10:30 GMT24 June 2021
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    Following a meeting with US President Donald Trump, Israeli Prime Minister Benjamin Netanyahu announced that Washington has pledged to give the country’s missile defense program $75 million, as a sign of Washington’s continued commitment to the Jewish state.

    During a ceremony to mark the 50th anniversary of the Six Day War, Netanyahu emphasized the importance of US aid to Israel maintaining military dominance in the region.

    Netanyahu said, "We just finished the visit of US President Trump, the president of our biggest ally," according to Jerusalem Online. "Three days ago, the US added to the aid package another $75 million for our missile defense program. We appreciate this aid and important support very much and yet I’d like to stress this again — history has shown that Israel’s security is dependent on our ability to defend ourselves with our own forces against every threat." 

    Speaking in Jerusalem at the Israel Museum Tuesday, Trump issued a warning to Iran, whose leadership has called for the destruction of Israel.

    Trump reaffirmed Washington’s commitment to stopping Tehran’s nuclear weapons development and what Washington alleges is their support of extremists.

    "Israelis are murdered by terrorists wielding knives and bombs … Hamas and Hezbollah launch rockets into Israeli communities where school children have to be trained to hear the sirens and to run to the bomb shelters with fear but with speed. ISIS targets Jewish neighborhoods, synagogues, and store fronts."

    He added, "And Iran's leaders routinely call for Israel's destruction … Not with Donald J. Trump. Believe me."

    In what appeared to be a veiled sleight to former US President Barack Obama, with whom Netanyahu had a difficult relationship, the prime minister praised Trump for his "bold decision to act against the use of chemical weapons in Syria, and I want to tell you also how much we appreciate the reassertion of American leadership in the Middle East," NBC News reported.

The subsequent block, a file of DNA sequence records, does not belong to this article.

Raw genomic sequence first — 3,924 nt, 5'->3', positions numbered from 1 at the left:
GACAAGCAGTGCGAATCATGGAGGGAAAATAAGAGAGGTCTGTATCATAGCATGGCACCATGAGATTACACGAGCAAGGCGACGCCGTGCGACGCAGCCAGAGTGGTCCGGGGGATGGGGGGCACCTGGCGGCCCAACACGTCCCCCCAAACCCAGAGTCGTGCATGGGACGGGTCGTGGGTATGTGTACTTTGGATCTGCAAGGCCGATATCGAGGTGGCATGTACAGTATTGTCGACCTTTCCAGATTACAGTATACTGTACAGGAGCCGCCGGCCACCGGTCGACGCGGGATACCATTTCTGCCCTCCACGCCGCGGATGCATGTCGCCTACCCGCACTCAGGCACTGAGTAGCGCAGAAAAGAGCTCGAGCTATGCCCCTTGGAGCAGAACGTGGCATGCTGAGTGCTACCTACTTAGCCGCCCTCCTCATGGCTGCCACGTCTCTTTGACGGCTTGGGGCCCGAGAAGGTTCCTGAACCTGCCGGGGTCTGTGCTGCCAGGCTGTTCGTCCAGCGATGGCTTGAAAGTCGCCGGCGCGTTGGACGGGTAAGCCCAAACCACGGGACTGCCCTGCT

Trump also met with Palestinian President Mahmoud Abbas, who said his country is "committed to working with you to reach a historic peace deal between us and Israel."

    Standing next to Abbas, Trump said, "If Israel and the Palestinians can make peace, it will begin a process of peace all throughout the Middle East," and that such an event "would be an amazing accomplishment."

    Trump's administration has tried to contain expectations for the peace process amid the President’s glowing pronouncements, however, with Secretary of State Rex Tillerson saying, "I think [Trump] feels like there's a moment in time here … We have the opportunity to advance the peace discussions between the Israelis and the Palestinians.

    "I think the president has indicated he's willing to put his own personal efforts into this if the Israelis and the Palestinians are ready to be serious about engaging as well."


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    Israeli-Palestinian conflict, Israeli aid, Trump administration, White House, Donald Trump, Israel, Jerusalem
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